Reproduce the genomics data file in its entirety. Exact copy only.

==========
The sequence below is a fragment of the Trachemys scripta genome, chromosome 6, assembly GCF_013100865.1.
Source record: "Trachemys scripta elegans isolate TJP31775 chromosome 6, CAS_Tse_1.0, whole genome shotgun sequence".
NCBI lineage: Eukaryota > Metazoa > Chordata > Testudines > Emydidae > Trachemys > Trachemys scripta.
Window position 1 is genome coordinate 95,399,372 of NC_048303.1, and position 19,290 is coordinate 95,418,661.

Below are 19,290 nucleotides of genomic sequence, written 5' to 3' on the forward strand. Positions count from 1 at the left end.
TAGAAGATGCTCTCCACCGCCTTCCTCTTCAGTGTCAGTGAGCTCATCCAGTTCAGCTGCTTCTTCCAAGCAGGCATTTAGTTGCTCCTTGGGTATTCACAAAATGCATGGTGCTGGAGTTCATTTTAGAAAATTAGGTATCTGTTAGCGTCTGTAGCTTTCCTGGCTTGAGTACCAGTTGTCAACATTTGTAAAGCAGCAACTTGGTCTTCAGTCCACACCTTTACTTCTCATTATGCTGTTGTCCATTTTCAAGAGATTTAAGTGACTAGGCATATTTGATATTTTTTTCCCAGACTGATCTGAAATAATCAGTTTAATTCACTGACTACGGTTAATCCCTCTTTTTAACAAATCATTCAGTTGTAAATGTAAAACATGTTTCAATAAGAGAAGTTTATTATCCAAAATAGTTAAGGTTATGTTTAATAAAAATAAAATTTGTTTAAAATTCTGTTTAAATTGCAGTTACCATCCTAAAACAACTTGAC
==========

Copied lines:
The sequence below is a fragment of the Trachemys scripta genome, chromosome 6, assembly GCF_013100865.1.
Source record: "Trachemys scripta elegans isolate TJP31775 chromosome 6, CAS_Tse_1.0, whole genome shotgun sequence".
NCBI lineage: Eukaryota > Metazoa > Chordata > Testudines > Emydidae > Trachemys > Trachemys scripta.
Window position 1 is genome coordinate 95,399,372 of NC_048303.1, and position 19,290 is coordinate 95,418,661.

Below are 19,290 nucleotides of genomic sequence, written 5' to 3' on the forward strand. Positions count from 1 at the left end.
TAGAAGATGCTCTCCACCGCCTTCCTCTTCAGTGTCAGTGAGCTCATCCAGTTCAGCTGCTTCTTCCAAGCAGGCATTTAGTTGCTCCTTGGGTATTCACAAAATGCATGGTGCTGGAGTTCATTTTAGAAAATTAGGTATCTGTTAGCGTCTGTAGCTTTCCTGGCTTGAGTACCAGTTGTCAACATTTGTAAAGCAGCAACTTGGTCTTCAGTCCACACCTTTACTTCTCATTATGCTGTTGTCCATTTTCAAGAGATTTAAGTGACTAGGCATATTTGATATTTTTTTCCCAGACTGATCTGAAATAATCAGTTTAATTCACTGACTACGGTTAATCCCTCTTTTTAACAAATCATTCAGTTGTAAATGTAAAACATGTTTCAATAAGAGAAGTTTATTATCCAAAATAGTTAAGGTTATGTTTAATAAAAATAAAATTTGTTTAAAATTCTGTTTAAATTGCAGTTACCATCCTAAAACAACTTGAC